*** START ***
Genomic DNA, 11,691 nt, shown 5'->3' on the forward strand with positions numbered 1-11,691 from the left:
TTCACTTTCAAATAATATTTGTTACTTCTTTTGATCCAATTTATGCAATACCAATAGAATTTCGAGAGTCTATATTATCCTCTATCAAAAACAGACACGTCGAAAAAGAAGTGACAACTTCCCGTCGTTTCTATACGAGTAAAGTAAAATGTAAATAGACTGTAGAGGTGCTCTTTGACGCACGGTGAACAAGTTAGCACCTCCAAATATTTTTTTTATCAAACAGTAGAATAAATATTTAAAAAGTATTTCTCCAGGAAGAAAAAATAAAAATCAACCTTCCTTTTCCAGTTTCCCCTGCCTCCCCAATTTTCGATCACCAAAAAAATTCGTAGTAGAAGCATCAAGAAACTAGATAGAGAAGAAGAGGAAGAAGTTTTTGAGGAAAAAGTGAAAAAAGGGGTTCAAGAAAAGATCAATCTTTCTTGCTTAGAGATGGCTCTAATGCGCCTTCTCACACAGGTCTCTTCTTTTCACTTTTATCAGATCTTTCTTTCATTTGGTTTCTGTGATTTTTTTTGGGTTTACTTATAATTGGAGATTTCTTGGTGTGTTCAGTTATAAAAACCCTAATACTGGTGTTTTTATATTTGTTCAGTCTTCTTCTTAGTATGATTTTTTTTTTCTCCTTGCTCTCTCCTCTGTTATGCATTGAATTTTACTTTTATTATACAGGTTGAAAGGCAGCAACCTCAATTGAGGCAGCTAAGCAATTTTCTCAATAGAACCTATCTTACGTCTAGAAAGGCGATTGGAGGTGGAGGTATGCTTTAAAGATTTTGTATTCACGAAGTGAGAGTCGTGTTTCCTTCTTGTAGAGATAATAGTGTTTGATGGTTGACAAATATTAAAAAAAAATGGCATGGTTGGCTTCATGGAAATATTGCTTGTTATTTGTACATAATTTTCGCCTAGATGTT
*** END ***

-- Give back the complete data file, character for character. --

Genomic DNA, 11,691 nt, shown 5'->3' on the forward strand with positions numbered 1-11,691 from the left:
TTCACTTTCAAATAATATTTGTTACTTCTTTTGATCCAATTTATGCAATACCAATAGAATTTCGAGAGTCTATATTATCCTCTATCAAAAACAGACACGTCGAAAAAGAAGTGACAACTTCCCGTCGTTTCTATACGAGTAAAGTAAAATGTAAATAGACTGTAGAGGTGCTCTTTGACGCACGGTGAACAAGTTAGCACCTCCAAATATTTTTTTTATCAAACAGTAGAATAAATATTTAAAAAGTATTTCTCCAGGAAGAAAAAATAAAAATCAACCTTCCTTTTCCAGTTTCCCCTGCCTCCCCAATTTTCGATCACCAAAAAAATTCGTAGTAGAAGCATCAAGAAACTAGATAGAGAAGAAGAGGAAGAAGTTTTTGAGGAAAAAGTGAAAAAAGGGGTTCAAGAAAAGATCAATCTTTCTTGCTTAGAGATGGCTCTAATGCGCCTTCTCACACAGGTCTCTTCTTTTCACTTTTATCAGATCTTTCTTTCATTTGGTTTCTGTGATTTTTTTTGGGTTTACTTATAATTGGAGATTTCTTGGTGTGTTCAGTTATAAAAACCCTAATACTGGTGTTTTTATATTTGTTCAGTCTTCTTCTTAGTATGATTTTTTTTTTCTCCTTGCTCTCTCCTCTGTTATGCATTGAATTTTACTTTTATTATACAGGTTGAAAGGCAGCAACCTCAATTGAGGCAGCTAAGCAATTTTCTCAATAGAACCTATCTTACGTCTAGAAAGGCGATTGGAGGTGGAGGTATGCTTTAAAGATTTTGTATTCACGAAGTGAGAGTCGTGTTTCCTTCTTGTAGAGATAATAGTGTTTGATGGTTGACAAATATTAAAAAAAAATGGCATGGTTGGCTTCATGGAAATATTGCTTGTTATTTGTACATAATTTTCGCCTAGATGTT